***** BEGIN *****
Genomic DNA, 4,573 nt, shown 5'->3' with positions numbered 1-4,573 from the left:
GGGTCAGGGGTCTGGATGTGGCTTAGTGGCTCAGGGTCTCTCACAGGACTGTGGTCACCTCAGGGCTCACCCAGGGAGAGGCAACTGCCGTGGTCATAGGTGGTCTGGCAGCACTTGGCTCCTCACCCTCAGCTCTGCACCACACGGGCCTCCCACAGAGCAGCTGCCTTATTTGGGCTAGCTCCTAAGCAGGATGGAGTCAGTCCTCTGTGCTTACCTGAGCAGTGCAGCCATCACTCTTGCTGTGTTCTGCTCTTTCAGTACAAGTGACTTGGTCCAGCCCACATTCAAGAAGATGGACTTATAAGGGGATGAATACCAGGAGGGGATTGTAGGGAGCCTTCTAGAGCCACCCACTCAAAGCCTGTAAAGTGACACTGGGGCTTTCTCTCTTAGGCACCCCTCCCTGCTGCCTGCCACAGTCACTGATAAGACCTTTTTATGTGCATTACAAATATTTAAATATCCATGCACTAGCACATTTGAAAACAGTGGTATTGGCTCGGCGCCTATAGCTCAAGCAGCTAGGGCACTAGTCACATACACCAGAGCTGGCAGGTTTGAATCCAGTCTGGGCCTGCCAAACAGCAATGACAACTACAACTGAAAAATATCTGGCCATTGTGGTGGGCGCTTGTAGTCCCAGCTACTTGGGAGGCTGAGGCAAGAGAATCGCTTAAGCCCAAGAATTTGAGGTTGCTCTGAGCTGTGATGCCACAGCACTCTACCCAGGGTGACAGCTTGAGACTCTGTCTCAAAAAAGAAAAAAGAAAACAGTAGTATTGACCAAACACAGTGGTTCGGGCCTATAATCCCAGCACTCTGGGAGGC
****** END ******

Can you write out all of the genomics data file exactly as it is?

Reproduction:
Genomic DNA, 4,573 nt, shown 5'->3' with positions numbered 1-4,573 from the left:
GGGTCAGGGGTCTGGATGTGGCTTAGTGGCTCAGGGTCTCTCACAGGACTGTGGTCACCTCAGGGCTCACCCAGGGAGAGGCAACTGCCGTGGTCATAGGTGGTCTGGCAGCACTTGGCTCCTCACCCTCAGCTCTGCACCACACGGGCCTCCCACAGAGCAGCTGCCTTATTTGGGCTAGCTCCTAAGCAGGATGGAGTCAGTCCTCTGTGCTTACCTGAGCAGTGCAGCCATCACTCTTGCTGTGTTCTGCTCTTTCAGTACAAGTGACTTGGTCCAGCCCACATTCAAGAAGATGGACTTATAAGGGGATGAATACCAGGAGGGGATTGTAGGGAGCCTTCTAGAGCCACCCACTCAAAGCCTGTAAAGTGACACTGGGGCTTTCTCTCTTAGGCACCCCTCCCTGCTGCCTGCCACAGTCACTGATAAGACCTTTTTATGTGCATTACAAATATTTAAATATCCATGCACTAGCACATTTGAAAACAGTGGTATTGGCTCGGCGCCTATAGCTCAAGCAGCTAGGGCACTAGTCACATACACCAGAGCTGGCAGGTTTGAATCCAGTCTGGGCCTGCCAAACAGCAATGACAACTACAACTGAAAAATATCTGGCCATTGTGGTGGGCGCTTGTAGTCCCAGCTACTTGGGAGGCTGAGGCAAGAGAATCGCTTAAGCCCAAGAATTTGAGGTTGCTCTGAGCTGTGATGCCACAGCACTCTACCCAGGGTGACAGCTTGAGACTCTGTCTCAAAAAAGAAAAAAGAAAACAGTAGTATTGACCAAACACAGTGGTTCGGGCCTATAATCCCAGCACTCTGGGAGGC